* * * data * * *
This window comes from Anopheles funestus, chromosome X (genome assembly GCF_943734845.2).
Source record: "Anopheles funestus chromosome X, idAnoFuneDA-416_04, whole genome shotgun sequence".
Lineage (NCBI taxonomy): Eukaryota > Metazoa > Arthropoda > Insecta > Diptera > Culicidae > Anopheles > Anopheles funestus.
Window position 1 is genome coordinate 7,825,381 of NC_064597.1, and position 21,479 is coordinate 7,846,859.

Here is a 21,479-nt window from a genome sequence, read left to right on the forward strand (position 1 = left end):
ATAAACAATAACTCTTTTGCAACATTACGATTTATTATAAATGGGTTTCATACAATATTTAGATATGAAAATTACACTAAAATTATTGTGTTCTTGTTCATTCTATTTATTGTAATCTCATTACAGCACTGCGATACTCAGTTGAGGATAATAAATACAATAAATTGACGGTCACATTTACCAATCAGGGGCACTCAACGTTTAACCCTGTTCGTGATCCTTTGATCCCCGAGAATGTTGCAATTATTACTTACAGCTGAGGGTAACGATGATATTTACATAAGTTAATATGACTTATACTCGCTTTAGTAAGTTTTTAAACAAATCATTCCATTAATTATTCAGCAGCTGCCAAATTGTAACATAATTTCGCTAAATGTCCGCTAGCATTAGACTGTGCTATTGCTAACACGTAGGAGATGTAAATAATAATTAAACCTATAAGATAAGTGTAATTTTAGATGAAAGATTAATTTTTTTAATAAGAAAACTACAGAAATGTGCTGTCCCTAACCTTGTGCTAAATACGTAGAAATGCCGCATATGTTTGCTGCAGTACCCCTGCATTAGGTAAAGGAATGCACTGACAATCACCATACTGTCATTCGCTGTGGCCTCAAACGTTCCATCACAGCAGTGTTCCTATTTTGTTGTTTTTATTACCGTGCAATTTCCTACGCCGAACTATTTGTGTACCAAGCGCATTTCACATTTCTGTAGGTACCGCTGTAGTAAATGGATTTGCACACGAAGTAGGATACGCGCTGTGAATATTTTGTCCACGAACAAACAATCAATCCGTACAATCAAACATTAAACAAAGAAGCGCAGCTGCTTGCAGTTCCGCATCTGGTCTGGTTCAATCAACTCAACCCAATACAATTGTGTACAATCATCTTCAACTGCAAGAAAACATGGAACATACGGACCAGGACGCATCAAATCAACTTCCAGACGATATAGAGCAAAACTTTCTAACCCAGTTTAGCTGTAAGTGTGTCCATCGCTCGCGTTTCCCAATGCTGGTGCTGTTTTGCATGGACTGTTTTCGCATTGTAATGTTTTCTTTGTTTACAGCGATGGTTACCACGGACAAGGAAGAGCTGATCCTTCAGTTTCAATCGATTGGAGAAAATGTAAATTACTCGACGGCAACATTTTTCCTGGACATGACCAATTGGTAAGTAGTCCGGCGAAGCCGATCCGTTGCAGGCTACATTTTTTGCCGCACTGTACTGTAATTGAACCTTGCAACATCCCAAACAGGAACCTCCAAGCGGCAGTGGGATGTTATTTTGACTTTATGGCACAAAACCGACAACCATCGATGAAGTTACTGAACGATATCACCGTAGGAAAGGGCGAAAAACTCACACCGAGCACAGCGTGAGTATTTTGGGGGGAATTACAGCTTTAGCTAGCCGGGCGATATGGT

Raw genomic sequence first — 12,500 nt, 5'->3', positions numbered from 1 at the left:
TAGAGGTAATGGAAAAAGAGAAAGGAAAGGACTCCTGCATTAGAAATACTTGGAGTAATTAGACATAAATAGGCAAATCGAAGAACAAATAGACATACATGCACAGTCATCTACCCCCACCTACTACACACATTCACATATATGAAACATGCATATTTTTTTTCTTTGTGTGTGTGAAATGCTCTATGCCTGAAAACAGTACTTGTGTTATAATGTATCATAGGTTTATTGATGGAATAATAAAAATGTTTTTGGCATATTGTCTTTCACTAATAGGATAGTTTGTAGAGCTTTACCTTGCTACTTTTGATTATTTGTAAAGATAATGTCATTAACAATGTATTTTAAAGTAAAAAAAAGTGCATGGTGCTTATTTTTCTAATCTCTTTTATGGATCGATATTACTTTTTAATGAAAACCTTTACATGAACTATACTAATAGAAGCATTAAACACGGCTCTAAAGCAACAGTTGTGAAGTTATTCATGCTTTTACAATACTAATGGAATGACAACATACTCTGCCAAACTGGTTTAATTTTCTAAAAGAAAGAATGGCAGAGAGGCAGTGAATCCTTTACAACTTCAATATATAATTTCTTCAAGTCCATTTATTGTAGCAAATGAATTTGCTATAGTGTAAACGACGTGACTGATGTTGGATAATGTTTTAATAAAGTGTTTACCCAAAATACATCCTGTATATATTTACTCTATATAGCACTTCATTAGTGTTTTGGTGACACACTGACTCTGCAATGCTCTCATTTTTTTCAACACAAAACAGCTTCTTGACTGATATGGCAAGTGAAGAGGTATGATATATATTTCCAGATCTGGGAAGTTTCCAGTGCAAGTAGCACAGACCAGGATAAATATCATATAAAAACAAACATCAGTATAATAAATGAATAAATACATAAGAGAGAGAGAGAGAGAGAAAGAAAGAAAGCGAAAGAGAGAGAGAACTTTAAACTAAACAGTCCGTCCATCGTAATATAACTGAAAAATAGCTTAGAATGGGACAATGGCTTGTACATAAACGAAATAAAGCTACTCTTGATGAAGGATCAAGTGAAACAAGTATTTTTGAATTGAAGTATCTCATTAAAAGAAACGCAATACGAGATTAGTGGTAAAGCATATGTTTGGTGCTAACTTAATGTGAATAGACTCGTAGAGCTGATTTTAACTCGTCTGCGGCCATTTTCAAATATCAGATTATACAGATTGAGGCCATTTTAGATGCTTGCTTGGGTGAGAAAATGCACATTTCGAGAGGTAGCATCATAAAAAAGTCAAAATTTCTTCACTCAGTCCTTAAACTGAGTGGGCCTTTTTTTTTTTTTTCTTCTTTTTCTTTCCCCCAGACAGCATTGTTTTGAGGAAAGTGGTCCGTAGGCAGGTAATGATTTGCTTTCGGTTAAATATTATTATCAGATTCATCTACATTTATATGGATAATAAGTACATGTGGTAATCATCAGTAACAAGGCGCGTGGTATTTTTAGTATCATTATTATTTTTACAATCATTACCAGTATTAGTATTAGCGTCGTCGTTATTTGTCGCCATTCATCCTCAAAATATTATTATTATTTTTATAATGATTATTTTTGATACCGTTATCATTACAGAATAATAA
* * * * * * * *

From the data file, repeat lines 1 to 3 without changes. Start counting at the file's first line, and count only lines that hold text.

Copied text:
This window comes from Anopheles funestus, chromosome X (genome assembly GCF_943734845.2).
Source record: "Anopheles funestus chromosome X, idAnoFuneDA-416_04, whole genome shotgun sequence".
Lineage (NCBI taxonomy): Eukaryota > Metazoa > Arthropoda > Insecta > Diptera > Culicidae > Anopheles > Anopheles funestus.